We were astonished to receive the recent statement on snowmobile safety from the Committee on the Pediatric Aspects of Physical Fitness, Recreation and Sports of the American Academy of Pediatrics with its implicit acceptance, ce, and perhaps even approval under certn circumstances, of this so-called sport. These superfluous impedimenta of our affluent gadgethappy appy society should be permanently relegated to limbo. But then, there probably is not as much money to be made from ski touring.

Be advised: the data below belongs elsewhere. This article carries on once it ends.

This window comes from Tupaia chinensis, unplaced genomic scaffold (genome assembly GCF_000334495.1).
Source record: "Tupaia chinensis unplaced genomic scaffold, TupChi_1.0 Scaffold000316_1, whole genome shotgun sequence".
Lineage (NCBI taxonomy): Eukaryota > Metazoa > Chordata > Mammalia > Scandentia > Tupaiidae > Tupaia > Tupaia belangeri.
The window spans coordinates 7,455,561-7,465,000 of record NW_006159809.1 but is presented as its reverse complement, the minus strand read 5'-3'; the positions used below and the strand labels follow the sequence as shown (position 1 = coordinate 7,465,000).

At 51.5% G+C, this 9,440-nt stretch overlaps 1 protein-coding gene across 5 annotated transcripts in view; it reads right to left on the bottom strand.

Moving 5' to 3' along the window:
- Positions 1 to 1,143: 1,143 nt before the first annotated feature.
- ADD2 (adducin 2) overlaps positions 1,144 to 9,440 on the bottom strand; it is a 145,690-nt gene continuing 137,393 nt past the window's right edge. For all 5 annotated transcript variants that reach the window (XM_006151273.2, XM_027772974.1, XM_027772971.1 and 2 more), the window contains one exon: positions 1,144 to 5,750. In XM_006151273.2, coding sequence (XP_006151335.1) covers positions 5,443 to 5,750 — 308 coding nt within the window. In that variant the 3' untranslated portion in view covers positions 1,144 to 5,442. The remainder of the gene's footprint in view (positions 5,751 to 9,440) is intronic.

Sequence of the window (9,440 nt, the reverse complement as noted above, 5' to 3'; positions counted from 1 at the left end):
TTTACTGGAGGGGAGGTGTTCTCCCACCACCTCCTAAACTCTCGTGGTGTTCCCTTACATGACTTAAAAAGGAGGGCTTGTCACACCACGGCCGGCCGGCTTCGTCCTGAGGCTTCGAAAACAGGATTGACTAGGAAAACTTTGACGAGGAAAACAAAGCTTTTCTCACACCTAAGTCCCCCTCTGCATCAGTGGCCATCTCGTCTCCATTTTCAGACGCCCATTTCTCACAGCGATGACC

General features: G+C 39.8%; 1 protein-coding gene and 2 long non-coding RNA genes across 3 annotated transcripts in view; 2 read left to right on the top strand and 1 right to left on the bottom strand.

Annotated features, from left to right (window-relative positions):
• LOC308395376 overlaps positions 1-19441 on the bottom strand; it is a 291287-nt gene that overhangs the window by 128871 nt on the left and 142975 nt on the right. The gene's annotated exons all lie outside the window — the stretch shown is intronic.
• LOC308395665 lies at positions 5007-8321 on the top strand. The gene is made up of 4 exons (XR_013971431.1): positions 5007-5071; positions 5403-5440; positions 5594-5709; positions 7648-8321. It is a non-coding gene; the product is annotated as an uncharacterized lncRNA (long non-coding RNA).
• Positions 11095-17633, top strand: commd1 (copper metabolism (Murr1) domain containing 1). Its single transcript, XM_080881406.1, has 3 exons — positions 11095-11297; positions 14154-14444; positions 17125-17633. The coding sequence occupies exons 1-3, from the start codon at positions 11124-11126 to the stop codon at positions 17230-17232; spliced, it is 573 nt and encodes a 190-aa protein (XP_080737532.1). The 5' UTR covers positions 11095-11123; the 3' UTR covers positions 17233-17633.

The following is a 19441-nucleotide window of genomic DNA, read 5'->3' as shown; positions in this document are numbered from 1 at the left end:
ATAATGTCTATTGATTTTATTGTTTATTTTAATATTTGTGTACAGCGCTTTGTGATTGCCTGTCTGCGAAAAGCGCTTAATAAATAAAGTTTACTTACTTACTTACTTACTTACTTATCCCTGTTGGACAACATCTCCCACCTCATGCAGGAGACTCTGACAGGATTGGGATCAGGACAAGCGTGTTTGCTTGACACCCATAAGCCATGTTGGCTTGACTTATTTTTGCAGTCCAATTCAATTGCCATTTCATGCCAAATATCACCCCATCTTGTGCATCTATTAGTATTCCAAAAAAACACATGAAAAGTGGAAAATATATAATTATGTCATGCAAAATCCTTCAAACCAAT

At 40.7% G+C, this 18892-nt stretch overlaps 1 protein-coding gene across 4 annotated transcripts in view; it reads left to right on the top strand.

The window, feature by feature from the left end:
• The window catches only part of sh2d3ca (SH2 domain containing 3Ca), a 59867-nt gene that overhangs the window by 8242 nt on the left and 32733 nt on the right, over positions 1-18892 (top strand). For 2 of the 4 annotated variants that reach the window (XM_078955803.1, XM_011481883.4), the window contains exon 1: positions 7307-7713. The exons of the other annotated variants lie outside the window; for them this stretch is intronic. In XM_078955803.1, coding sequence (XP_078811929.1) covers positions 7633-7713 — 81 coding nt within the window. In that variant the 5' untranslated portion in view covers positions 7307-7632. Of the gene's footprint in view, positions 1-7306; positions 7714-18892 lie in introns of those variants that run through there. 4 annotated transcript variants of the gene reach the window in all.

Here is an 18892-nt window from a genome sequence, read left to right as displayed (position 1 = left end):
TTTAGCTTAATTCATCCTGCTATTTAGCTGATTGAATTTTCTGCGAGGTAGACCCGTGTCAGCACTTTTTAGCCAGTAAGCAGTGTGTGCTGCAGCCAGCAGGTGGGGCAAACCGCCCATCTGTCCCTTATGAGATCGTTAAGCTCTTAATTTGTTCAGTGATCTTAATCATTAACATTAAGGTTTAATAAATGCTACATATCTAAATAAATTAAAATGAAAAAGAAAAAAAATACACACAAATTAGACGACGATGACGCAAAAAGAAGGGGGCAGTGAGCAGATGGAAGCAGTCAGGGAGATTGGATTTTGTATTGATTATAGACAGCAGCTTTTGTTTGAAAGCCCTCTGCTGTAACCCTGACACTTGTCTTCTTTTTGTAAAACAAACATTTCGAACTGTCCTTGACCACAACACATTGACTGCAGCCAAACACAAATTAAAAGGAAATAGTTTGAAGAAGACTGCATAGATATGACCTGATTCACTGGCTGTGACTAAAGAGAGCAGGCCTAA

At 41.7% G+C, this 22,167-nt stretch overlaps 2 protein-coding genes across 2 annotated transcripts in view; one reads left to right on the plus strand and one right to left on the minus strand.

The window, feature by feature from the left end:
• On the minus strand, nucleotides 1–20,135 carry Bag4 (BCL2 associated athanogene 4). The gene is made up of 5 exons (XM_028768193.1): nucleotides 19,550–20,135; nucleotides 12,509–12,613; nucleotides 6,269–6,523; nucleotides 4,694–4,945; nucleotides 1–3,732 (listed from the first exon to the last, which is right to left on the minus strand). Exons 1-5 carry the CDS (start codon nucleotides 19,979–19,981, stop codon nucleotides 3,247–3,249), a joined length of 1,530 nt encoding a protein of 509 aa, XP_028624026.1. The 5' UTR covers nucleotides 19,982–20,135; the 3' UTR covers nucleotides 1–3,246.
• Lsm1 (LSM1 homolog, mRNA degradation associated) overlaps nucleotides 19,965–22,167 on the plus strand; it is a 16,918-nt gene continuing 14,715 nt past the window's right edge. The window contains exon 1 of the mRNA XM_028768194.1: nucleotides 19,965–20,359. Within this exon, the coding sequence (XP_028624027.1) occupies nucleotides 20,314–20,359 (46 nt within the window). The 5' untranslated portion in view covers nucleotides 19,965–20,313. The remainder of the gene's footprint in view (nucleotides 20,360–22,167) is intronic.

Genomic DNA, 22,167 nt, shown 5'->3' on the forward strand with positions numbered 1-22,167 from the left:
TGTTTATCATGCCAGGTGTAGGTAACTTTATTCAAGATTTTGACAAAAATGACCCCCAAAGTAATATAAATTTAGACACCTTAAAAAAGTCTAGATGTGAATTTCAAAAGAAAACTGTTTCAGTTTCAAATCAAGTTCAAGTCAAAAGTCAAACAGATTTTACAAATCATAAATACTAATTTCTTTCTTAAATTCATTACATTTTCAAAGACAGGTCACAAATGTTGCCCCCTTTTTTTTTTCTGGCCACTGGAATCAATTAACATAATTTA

The literature on "infantile colic" or "paroxysmal fussing" is reviewed. The frequent occurrence of a regular evening fussy period in two groups of infants is reported as indicative that this is a normal physiological event of the first few weeks of life. The longitudinal records of 98 infants who were study subjects of the Yale Rooming-In Project were analyzed with respect to incidence, duration, and severity of "paroxysmal fussing." Forty-eight of the infants were classified as "fussy" and 50 as "contented." The "fussy" babies typically began to have their paroxysms in the second week of life and ceased to have them at about eight weeks. Almost all of them were more fussy in the evening hours than in the morning. The rationale of various methods of treatment is discussed. The "fussy" group was similar to the "contented" group as regards details of feeding, birth weight, weight gain, sex, educational level of the mother, and family history of allergy. Of the 48 "fussy" infants, family tension was judged to be an important contributing cause in 22 cases, allergy in six cases; both allergy and family tension together in nine cases; in 11 cases there was no apparent cause. "Paroxysmal fussing" or "infantile colic" is possibly one of the earliest somatic responses to the presence of tension in the environment. The particular degree to which any infant reacts is probably determined by constitutional factors.